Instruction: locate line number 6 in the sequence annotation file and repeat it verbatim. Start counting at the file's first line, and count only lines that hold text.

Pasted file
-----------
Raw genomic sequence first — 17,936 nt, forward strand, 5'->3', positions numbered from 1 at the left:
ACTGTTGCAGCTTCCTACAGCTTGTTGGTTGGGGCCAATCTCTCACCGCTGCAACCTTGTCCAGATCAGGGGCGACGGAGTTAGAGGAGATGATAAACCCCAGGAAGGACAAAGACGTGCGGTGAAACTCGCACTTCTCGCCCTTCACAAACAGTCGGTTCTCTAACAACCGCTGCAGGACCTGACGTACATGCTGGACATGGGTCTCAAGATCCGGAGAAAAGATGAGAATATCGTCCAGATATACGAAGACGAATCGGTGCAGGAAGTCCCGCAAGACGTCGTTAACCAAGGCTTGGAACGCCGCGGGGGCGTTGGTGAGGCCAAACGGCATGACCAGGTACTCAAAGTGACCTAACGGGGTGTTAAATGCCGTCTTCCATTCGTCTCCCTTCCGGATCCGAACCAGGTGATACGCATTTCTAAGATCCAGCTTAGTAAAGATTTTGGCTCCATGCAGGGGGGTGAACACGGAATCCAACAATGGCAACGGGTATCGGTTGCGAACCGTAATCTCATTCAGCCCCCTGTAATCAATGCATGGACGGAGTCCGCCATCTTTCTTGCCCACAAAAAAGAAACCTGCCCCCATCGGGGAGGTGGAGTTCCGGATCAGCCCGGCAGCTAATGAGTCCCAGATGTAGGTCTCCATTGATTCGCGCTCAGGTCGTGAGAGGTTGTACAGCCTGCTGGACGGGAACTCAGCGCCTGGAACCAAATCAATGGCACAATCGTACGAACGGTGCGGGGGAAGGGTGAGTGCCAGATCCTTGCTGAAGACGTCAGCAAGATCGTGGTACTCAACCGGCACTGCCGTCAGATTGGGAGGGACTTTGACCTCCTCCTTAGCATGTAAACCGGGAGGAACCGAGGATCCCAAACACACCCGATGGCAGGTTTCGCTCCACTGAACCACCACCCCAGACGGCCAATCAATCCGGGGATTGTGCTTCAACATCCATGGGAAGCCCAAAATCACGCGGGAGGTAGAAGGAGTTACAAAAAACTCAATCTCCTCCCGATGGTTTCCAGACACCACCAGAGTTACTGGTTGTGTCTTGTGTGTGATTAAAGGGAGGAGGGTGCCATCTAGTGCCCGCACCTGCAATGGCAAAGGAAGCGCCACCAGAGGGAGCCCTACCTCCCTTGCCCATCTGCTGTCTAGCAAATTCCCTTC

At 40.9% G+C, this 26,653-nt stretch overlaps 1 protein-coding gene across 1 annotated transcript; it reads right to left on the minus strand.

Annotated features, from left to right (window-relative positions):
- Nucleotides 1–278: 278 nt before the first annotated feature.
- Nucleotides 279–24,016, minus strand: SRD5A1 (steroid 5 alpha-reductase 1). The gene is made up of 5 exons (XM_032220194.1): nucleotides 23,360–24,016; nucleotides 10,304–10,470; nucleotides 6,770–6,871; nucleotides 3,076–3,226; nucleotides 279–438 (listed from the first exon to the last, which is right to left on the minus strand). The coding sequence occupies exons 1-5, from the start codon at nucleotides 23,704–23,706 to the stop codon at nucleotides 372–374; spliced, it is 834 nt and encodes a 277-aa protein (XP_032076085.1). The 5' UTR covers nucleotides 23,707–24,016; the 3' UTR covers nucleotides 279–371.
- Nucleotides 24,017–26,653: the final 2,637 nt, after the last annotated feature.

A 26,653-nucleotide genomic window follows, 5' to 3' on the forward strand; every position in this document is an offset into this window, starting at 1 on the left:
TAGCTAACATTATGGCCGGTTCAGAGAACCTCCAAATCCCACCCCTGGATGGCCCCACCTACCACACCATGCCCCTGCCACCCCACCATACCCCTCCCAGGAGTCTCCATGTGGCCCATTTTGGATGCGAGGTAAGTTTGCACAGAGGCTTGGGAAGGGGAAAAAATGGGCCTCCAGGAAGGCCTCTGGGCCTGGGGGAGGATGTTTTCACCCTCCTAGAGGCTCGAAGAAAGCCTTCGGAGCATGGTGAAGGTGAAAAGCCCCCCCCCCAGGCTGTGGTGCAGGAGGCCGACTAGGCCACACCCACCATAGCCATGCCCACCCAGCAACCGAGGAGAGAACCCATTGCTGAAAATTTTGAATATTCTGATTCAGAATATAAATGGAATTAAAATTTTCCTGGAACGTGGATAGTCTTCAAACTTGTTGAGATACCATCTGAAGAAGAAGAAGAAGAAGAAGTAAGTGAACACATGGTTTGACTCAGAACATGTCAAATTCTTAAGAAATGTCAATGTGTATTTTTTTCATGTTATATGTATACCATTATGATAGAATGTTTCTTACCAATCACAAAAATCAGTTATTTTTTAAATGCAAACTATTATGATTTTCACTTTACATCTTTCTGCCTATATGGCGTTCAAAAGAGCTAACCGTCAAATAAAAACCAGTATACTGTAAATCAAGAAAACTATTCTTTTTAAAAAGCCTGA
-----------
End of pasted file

- Nucleotides 279–24,016, minus strand: SRD5A1 (steroid 5 alpha-reductase 1). The gene is made up of 5 exons (XM_032220194.1): nucleotides 23,360–24,016; nucleotides 10,304–10,470; nucleotides 6,770–6,871; nucleotides 3,076–3,226; nucleotides 279–438 (listed from the first exon to the last, which is right to left on the minus strand). The coding sequence occupies exons 1-5, from the start codon at nucleotides 23,704–23,706 to the stop codon at nucleotides 372–374; spliced, it is 834 nt and encodes a 277-aa protein (XP_032076085.1). The 5' UTR covers nucleotides 23,707–24,016; the 3' UTR covers nucleotides 279–371.